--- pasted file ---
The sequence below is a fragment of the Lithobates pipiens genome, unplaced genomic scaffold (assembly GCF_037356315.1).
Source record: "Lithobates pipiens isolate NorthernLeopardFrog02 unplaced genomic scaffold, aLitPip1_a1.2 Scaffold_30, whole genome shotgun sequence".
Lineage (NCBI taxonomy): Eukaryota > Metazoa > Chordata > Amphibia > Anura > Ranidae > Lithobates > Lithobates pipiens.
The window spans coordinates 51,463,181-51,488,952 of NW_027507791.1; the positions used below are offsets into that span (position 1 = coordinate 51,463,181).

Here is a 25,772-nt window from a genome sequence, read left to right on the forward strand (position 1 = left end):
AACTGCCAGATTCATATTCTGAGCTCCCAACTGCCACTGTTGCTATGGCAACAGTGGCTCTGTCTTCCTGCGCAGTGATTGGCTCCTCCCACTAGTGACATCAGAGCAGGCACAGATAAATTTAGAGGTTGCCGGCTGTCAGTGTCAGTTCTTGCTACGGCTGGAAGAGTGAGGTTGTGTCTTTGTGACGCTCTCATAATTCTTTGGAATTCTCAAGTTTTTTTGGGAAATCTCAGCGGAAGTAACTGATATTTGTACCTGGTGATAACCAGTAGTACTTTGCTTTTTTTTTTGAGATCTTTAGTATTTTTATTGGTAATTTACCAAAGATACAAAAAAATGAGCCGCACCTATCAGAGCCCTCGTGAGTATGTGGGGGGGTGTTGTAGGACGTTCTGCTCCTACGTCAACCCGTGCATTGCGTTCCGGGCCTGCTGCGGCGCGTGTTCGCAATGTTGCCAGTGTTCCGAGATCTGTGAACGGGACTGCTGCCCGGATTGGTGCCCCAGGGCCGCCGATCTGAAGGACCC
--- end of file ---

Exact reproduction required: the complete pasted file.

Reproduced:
The sequence below is a fragment of the Lithobates pipiens genome, unplaced genomic scaffold (assembly GCF_037356315.1).
Source record: "Lithobates pipiens isolate NorthernLeopardFrog02 unplaced genomic scaffold, aLitPip1_a1.2 Scaffold_30, whole genome shotgun sequence".
Lineage (NCBI taxonomy): Eukaryota > Metazoa > Chordata > Amphibia > Anura > Ranidae > Lithobates > Lithobates pipiens.
The window spans coordinates 51,463,181-51,488,952 of NW_027507791.1; the positions used below are offsets into that span (position 1 = coordinate 51,463,181).

Here is a 25,772-nt window from a genome sequence, read left to right on the forward strand (position 1 = left end):
AACTGCCAGATTCATATTCTGAGCTCCCAACTGCCACTGTTGCTATGGCAACAGTGGCTCTGTCTTCCTGCGCAGTGATTGGCTCCTCCCACTAGTGACATCAGAGCAGGCACAGATAAATTTAGAGGTTGCCGGCTGTCAGTGTCAGTTCTTGCTACGGCTGGAAGAGTGAGGTTGTGTCTTTGTGACGCTCTCATAATTCTTTGGAATTCTCAAGTTTTTTTGGGAAATCTCAGCGGAAGTAACTGATATTTGTACCTGGTGATAACCAGTAGTACTTTGCTTTTTTTTTTGAGATCTTTAGTATTTTTATTGGTAATTTACCAAAGATACAAAAAAATGAGCCGCACCTATCAGAGCCCTCGTGAGTATGTGGGGGGGTGTTGTAGGACGTTCTGCTCCTACGTCAACCCGTGCATTGCGTTCCGGGCCTGCTGCGGCGCGTGTTCGCAATGTTGCCAGTGTTCCGAGATCTGTGAACGGGACTGCTGCCCGGATTGGTGCCCCAGGGCCGCCGATCTGAAGGACCC